for research), (3) a tax cut almost certain. It's not a rosy outlook for
any discretionary part of the budget. The presenters were reminded of these
realities time and again in questioning by the committee members,
Republicans and Democrats alike.

3. To retain any semblance of support, research is going to have to
demonstrate benefits. This attitude is true on the part of Republicans and
Democrats alike; and, I think, always has been the general sense in
Congress. I wager that few members ever thought they were engaging in
philanthropy when they voted for NSF appropriations; but some who voted
against probably thought that was precisely what they were opposing.

Thus, any who thought that we were returning to the world of fundamental
physical science research and leaving all this strategic business behind,
may have been celebrating a little too early.

4. The lines between basic and applied, directed, strategic, "use driven"
(the latest term) research are dead, dead, and dead. Neal Lane said so.
Jack Gibbons said so. If a third member of the panel had said so, it would
have been true, anyway, according to Lewis Carroll. But, it is also true in
the sense that few in Congress ever understood or believed those lines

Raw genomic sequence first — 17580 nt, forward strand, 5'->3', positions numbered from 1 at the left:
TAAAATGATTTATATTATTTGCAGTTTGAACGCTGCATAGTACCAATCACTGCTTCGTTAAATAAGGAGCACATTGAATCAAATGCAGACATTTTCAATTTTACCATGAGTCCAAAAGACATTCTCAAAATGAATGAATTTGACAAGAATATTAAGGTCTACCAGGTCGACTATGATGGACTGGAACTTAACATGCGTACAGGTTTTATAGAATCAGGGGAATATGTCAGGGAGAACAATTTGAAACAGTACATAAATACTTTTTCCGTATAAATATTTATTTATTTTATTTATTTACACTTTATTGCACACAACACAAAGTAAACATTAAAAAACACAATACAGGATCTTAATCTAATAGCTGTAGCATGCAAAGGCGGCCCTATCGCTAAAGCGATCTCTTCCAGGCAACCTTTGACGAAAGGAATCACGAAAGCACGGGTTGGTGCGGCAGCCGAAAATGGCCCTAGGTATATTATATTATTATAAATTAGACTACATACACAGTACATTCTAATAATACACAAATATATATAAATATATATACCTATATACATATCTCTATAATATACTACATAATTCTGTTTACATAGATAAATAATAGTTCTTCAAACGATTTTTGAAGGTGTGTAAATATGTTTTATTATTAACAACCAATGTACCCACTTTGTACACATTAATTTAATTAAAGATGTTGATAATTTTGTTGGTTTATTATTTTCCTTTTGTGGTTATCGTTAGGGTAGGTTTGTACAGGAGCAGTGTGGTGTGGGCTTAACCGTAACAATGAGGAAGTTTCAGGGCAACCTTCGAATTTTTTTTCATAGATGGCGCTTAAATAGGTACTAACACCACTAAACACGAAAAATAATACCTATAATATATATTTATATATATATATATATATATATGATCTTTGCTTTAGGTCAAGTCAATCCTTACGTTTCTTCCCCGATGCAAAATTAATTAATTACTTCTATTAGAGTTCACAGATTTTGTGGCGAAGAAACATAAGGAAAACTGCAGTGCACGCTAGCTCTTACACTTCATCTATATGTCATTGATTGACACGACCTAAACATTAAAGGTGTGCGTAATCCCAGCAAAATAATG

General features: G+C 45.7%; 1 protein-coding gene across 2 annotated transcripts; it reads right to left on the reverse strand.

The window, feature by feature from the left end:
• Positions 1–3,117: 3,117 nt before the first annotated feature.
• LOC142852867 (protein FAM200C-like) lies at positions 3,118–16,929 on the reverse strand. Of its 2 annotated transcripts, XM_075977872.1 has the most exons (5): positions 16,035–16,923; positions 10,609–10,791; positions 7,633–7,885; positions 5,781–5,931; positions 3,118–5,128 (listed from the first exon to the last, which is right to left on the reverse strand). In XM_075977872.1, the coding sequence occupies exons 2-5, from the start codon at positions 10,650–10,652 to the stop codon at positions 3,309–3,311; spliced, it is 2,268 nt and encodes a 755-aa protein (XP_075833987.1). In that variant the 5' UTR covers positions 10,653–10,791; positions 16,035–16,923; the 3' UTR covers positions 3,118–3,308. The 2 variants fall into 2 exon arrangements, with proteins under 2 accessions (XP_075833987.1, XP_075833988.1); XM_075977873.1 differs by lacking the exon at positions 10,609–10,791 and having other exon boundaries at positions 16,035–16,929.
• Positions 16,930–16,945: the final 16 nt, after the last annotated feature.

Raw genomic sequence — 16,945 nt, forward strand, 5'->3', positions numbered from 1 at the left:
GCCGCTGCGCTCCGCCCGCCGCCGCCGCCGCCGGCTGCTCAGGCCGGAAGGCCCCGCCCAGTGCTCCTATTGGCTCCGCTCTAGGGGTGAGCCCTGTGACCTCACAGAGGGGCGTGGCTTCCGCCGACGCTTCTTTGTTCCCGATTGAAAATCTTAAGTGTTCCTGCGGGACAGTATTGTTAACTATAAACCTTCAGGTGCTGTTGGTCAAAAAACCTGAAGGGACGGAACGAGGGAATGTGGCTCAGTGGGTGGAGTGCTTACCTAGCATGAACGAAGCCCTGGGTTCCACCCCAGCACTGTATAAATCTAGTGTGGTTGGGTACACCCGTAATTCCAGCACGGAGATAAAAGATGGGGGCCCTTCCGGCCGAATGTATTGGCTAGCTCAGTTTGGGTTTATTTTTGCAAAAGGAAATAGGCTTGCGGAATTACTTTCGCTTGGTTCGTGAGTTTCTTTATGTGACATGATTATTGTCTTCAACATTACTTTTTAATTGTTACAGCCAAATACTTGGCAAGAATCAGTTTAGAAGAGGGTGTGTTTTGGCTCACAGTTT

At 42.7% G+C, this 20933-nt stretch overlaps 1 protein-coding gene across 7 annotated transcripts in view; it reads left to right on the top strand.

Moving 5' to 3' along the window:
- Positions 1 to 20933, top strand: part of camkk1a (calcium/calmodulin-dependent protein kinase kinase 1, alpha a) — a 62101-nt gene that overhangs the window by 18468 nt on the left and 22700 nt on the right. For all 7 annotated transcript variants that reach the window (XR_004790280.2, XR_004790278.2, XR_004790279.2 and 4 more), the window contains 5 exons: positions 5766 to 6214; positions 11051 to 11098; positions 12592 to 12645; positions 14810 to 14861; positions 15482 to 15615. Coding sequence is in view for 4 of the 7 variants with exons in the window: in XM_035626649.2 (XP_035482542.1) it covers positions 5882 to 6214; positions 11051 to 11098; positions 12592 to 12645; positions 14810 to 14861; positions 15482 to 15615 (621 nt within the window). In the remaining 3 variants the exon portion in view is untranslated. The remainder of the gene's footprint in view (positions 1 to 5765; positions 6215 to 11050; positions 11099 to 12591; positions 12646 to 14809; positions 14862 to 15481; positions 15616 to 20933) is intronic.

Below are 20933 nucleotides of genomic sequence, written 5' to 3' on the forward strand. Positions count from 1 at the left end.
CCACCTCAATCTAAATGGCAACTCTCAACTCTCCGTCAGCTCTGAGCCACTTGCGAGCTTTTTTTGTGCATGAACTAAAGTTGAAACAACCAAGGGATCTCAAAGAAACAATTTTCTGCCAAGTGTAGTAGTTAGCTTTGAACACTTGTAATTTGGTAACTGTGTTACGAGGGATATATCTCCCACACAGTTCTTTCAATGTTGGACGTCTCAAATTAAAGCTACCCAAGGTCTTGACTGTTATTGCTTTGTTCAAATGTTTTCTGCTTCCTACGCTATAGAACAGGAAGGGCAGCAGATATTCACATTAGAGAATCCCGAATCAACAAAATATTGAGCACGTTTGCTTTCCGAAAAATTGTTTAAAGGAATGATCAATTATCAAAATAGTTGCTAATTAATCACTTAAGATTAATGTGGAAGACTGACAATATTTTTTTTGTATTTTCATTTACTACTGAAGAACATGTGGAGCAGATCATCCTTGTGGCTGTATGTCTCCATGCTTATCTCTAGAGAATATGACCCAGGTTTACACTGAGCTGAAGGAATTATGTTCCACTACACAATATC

existed. (See 3. above.) And, no one challenged either Lane's or Gibbons'

5. Based on the tepid reaction to a series of articles that recently
appeared in the Washington Post on the sad state of U.S. science, we can
also conclude that entitlement arguments are still political non-starters.
It's a shame that a three page series of front page articles in a national
newspaper could so miss moving the debate along. (I warned readers this was
an opinion piece!)

Bottom line: It's going to be exceptionally tough, folks, both to keep the
overall level of research funding from taking a massive hit and to see that
computing research programs are maintained. That said:

Both research, in general, and computing research specifically, still have
lots of potential friends and powerful political allies on both sides of
the aisle. These allies need much help.

There are many new members who need educating about research and computing,
and who say they are willing to learn.

We will follow these developments in CRA bulletin and CRA News. We have
also created a "Computing Researcher's Guide to Congress," mentioned above,
accessible through our home page (HTTP://cra.org/). (Putting it together
has been slowed enormously by the confusion and delay in making committee
assignments and getting biographical information--but it is gradually
coming together. Comments and suggestions about what you would like to see
on it are most welcome.)

Editorial Staff:

Juan Antonio Osuna, CRA Bulletin Editor
     josuna () cra org

Rick Weingarten, CRA Executive Director
     rick () cra org

Computing Research Association
1875 Connecticut Ave., NW, Suite 718
Washington, DC 20009
phone: (202) 234-2111
fax:   (202) 667-1066